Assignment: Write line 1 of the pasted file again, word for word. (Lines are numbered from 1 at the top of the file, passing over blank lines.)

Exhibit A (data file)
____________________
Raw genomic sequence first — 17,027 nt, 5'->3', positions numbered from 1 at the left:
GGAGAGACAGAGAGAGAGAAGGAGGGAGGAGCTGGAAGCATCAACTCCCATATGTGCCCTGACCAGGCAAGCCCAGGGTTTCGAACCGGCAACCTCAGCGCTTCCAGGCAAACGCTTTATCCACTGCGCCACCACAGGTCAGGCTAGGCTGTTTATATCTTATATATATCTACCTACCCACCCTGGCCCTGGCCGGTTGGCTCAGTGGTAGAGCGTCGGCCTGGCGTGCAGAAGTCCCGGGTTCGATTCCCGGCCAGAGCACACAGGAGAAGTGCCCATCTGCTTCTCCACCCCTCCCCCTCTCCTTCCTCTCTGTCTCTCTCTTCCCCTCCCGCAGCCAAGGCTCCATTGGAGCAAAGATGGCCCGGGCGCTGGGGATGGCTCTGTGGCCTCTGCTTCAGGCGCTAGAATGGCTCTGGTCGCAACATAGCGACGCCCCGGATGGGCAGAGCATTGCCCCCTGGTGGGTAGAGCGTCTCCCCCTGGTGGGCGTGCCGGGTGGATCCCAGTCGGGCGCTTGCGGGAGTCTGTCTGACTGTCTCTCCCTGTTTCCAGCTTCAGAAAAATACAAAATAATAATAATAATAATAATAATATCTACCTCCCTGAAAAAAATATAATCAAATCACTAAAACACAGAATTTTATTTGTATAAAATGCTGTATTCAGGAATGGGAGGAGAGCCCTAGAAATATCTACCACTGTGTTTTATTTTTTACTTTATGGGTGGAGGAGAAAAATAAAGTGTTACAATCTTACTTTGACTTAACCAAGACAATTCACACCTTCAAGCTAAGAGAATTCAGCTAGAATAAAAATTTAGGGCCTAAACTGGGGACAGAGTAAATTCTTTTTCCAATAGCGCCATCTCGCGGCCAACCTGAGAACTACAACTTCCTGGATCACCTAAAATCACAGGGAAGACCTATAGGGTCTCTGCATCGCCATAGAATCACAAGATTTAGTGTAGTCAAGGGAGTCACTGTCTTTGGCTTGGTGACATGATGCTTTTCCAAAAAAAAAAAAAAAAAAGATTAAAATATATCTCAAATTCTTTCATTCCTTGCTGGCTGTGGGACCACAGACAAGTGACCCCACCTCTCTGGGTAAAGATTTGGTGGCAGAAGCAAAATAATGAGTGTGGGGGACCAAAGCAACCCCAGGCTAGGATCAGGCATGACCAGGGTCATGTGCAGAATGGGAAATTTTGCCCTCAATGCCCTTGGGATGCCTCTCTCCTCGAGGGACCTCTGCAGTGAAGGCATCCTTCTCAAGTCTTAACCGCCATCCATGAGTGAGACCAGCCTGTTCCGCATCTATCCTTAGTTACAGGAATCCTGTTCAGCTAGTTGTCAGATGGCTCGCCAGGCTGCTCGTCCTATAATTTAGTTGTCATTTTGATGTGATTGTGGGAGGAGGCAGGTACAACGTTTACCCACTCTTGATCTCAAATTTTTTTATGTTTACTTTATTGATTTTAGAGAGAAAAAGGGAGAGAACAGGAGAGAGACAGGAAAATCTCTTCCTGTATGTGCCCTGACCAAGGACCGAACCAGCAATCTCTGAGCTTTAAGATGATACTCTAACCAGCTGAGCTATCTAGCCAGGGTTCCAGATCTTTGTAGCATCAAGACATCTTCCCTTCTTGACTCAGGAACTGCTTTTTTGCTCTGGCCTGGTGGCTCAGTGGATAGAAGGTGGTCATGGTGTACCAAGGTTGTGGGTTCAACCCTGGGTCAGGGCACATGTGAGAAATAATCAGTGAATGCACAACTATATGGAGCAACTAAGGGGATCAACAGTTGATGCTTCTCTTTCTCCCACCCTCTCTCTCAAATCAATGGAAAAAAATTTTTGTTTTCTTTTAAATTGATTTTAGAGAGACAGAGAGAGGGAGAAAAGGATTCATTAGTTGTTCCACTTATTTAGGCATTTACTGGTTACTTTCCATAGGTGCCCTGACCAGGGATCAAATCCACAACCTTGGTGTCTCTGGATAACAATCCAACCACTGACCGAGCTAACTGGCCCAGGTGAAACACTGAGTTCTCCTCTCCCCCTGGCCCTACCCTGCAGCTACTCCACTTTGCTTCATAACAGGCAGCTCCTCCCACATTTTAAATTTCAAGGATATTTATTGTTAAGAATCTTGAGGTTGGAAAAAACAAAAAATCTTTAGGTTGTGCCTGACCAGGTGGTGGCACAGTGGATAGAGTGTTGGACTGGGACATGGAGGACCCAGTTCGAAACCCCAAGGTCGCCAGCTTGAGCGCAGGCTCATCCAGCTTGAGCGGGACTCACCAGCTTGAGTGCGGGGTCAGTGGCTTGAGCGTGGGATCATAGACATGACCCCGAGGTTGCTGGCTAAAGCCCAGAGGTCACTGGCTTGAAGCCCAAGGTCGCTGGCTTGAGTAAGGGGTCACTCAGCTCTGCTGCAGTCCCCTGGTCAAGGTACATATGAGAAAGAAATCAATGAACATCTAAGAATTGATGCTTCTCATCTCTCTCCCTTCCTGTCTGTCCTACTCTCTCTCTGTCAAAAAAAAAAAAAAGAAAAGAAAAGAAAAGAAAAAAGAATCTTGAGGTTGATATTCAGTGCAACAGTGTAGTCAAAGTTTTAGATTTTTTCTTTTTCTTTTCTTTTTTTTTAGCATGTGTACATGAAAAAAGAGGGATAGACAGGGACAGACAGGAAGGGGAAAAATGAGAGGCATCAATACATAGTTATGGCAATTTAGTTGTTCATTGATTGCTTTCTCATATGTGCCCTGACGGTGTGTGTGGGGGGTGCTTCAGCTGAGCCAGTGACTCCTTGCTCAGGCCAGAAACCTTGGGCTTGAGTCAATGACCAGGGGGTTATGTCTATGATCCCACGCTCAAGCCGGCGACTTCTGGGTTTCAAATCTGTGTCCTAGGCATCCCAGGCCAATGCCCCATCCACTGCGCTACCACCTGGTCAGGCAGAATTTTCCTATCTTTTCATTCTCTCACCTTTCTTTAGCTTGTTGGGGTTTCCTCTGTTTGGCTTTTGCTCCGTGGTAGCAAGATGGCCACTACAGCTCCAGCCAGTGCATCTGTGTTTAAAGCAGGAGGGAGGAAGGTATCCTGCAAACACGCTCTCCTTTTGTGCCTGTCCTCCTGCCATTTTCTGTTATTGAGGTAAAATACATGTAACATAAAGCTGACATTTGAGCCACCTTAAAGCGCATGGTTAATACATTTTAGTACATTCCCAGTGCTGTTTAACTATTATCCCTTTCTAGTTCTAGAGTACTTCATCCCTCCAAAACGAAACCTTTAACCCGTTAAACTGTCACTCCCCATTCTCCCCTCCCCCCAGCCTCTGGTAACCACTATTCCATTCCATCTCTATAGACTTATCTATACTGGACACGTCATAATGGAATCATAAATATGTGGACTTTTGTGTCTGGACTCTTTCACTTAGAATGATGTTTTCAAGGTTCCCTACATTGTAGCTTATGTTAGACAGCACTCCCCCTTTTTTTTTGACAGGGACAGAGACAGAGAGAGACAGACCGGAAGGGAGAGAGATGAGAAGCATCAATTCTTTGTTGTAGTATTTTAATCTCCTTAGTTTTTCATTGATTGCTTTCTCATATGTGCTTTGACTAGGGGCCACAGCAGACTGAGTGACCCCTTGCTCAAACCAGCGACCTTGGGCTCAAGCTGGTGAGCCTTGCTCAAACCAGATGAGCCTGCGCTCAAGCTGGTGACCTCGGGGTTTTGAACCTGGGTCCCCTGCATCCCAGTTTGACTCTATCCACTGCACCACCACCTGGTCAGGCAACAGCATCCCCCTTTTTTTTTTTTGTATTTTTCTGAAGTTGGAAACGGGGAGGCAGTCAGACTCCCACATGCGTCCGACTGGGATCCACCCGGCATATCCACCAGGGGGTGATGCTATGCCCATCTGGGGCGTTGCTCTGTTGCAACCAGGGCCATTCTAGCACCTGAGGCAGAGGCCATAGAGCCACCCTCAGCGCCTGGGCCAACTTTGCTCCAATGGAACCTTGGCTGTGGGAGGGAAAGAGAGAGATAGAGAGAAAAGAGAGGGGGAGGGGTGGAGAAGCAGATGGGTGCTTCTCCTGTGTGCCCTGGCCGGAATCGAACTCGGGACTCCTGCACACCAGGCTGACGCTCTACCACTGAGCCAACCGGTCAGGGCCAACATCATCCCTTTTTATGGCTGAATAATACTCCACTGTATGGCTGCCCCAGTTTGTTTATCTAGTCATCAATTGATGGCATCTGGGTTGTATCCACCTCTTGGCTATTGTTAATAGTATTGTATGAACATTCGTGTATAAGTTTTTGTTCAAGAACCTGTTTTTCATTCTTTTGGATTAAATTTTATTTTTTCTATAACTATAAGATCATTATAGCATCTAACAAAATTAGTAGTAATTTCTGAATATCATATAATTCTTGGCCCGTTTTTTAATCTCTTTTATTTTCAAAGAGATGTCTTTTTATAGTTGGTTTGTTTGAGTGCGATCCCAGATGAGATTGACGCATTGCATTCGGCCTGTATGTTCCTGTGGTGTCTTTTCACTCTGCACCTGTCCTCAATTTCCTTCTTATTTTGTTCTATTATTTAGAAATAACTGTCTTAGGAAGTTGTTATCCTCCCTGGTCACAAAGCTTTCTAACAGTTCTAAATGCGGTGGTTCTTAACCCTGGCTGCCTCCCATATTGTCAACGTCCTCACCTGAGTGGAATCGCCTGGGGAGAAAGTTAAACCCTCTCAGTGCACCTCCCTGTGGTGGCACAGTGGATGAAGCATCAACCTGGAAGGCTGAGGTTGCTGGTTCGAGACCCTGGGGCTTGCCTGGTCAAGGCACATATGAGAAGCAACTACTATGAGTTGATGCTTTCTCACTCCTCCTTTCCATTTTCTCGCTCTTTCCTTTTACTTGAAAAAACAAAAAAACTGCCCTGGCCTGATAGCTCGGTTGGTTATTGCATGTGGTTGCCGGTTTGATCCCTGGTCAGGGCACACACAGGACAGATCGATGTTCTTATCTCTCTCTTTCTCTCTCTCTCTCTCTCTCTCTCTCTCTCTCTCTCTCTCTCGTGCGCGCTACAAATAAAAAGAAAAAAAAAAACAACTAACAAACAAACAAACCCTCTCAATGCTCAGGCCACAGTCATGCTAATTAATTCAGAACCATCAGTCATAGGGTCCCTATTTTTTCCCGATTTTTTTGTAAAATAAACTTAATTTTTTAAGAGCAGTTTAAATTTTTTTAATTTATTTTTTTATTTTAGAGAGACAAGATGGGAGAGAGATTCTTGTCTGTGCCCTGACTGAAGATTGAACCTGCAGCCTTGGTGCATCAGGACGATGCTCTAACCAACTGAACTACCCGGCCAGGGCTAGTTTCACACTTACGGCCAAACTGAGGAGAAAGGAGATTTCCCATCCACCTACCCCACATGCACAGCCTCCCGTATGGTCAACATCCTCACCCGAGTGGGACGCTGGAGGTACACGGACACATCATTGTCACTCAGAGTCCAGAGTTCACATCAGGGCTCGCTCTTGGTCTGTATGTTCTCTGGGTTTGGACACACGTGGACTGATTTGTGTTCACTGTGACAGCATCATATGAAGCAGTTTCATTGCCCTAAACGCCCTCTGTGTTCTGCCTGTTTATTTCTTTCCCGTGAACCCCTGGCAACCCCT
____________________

Raw genomic sequence first — 17,027 nt, 5'->3', positions numbered from 1 at the left: